situation -- Shakespeare's sonnets or Venus and Adonis, Milton's rhymed poems, Donne's lyrics, and
even Dryden's translations from Chaucer. Indeed the same final rhyming syllable that occurs in the
description of the Squire in theGeneral Prologue: serviceable / table also occurs in Milton's Morning
of Christ's Nativity in the closing lines: stable / serviceable. This causes little difficulty for modern
readers of Milton and theother poets, and produces no comment among their modern critics. The
final rhyme in Troilus and Criseyde: digne / benign also provides a small challenge. Since digne
is obsolete we can, presumably, give it any suitable pronunciation, in this case probably something
This section is closely related to the sections on Spelling and Pronunciation above.
Many Chaucerian plural and possessivenouns end in -es where our equivents end in -s, and many of
his words of all sorts end in an -e where we no longer have it:
Madáme Pertelote, my worldes blisse
Herkneth thiseblisful briddes how they synge
And se thefresshe floures how they sprynge.
It seems that Chaucer would have pronounced all the occurrences of -es and some of thoseof -e in
these lines; thereader's sense of rhythmand meter has to tell him which -e's, unless the "pronounced"
-e's are dotted, as they are not dotted in the manuscripts or in scholarly editions. So therhythmof
the original would be somewhat different from that of a radical modspell version (like my first edition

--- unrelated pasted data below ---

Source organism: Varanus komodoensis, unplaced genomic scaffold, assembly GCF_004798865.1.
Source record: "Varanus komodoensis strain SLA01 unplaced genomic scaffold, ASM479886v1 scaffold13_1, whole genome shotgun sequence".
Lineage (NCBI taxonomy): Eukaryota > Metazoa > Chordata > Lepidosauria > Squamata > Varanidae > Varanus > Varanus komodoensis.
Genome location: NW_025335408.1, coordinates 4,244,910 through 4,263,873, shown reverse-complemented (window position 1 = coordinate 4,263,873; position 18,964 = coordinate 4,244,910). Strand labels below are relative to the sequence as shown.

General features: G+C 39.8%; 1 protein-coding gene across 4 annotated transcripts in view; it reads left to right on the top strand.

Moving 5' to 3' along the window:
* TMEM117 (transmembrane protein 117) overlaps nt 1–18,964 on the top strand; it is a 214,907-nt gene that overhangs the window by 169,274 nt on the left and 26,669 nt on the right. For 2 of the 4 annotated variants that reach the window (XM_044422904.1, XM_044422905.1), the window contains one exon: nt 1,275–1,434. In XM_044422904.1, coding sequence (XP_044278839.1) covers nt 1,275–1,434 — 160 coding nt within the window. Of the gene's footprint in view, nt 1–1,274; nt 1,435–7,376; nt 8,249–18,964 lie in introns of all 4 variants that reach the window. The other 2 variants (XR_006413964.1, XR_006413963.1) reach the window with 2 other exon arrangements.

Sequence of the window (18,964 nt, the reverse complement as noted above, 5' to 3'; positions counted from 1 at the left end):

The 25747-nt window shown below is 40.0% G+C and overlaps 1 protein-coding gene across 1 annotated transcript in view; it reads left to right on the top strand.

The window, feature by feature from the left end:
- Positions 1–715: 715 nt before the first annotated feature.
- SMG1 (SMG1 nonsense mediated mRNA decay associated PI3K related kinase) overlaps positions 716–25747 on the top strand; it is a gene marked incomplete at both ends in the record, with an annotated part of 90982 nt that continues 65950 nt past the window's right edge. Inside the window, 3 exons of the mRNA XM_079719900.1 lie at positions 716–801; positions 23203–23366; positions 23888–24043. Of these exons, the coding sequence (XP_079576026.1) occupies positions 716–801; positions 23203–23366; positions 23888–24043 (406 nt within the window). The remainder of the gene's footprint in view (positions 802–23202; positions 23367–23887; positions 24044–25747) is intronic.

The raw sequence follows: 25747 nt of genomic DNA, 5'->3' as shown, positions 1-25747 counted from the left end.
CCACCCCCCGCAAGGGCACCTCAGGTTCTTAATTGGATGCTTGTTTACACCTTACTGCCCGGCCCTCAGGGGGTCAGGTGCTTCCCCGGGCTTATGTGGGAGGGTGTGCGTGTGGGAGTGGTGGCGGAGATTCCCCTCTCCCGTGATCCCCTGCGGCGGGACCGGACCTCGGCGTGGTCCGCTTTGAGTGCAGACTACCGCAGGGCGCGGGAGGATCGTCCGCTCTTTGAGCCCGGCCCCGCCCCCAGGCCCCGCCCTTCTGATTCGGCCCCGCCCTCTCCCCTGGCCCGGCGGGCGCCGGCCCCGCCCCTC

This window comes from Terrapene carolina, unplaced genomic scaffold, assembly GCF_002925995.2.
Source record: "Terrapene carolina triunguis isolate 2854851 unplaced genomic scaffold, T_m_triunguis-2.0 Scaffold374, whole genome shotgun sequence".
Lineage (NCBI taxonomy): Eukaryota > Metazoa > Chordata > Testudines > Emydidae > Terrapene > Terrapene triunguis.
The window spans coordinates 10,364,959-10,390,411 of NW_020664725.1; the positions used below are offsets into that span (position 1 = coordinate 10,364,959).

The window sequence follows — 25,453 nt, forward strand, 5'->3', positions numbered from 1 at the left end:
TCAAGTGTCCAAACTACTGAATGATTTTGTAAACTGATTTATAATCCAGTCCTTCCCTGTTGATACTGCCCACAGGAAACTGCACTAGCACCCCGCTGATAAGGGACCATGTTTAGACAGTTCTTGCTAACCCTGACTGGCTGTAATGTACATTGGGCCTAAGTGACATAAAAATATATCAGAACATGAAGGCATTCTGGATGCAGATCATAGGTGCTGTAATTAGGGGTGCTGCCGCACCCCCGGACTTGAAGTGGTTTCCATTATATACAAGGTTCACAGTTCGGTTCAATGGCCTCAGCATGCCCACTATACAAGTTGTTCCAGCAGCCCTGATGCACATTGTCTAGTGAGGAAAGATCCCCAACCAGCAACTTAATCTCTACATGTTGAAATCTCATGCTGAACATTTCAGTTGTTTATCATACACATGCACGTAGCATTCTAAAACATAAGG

of the Tales which dropped all the archaic -e's):
Madam Pertelot, my world's bliss,
Hearken theseblissful birds -- how they sing!
And see the fresh flowers -- how they spring!
The place of the syllabic -e's would have to be taken by apt pauses. That choice is still possibleeven
after some of the -e's have been restored, as they are here to satisfy amore strictly iambic meter:
Madam• Pertelot, my world•'s bliss,
Hearken theseblissful bird•s -- how they sing!
And see the fresh• flowers -- how they spring!
Sometimes the -e is pronounced or not pronounced in the same word depending on its position in the
line. For example in theold-spelling Troilus and Criseyde the word Troye/ Troie is almost
invariably spelled with a final -e, which is pronounced or elided as the meter demands. In the
modspell version the spelling reflects this:
The folk of Troie hire observaunces olde (I, 160)
becomes The folk of Troy their óbservances old (I, 16:6)
Knew wel that Troie sholde destroi•d be (I, 68)
becomes Knew well that Troy• should destroy•d be (I, 6:5)
There are many other occasions when themeter seems to require the pronunciation of a now silent
or absent -e-. In such cases the • in this text generally has a superscript dot which the reader is free
to ignore at will, thus:
So that his soul her soul• follow might (II, 106.4)
The question of pronounced -e- arises with particular frequency in the ending of verbs in the normal
past tenseor past participleas in the line just quoted:
Knew well that Troy• should destroy•d be.
where it is clear that -ed has to be pronunced in either version.
Or take this couplet from the Canterbury Tales, for example:
And set a supper at a certain price,
And we will rul•d be at his device.
The rhythmis improved if the -ed of ruled is pronounced as it almost certainly was in Chaucer's day
and as -ed was often pronounced in poetry untilalmost modern times. In this text such -ed's are often
marked where the editor feels that therhythmwould benefit, but I have not been relentless about it,
and readers should use their own judgement about it. There is plenty of leeway for taste. A reader
might easily decide for example, that the following line in thedescription of theleprous Summoner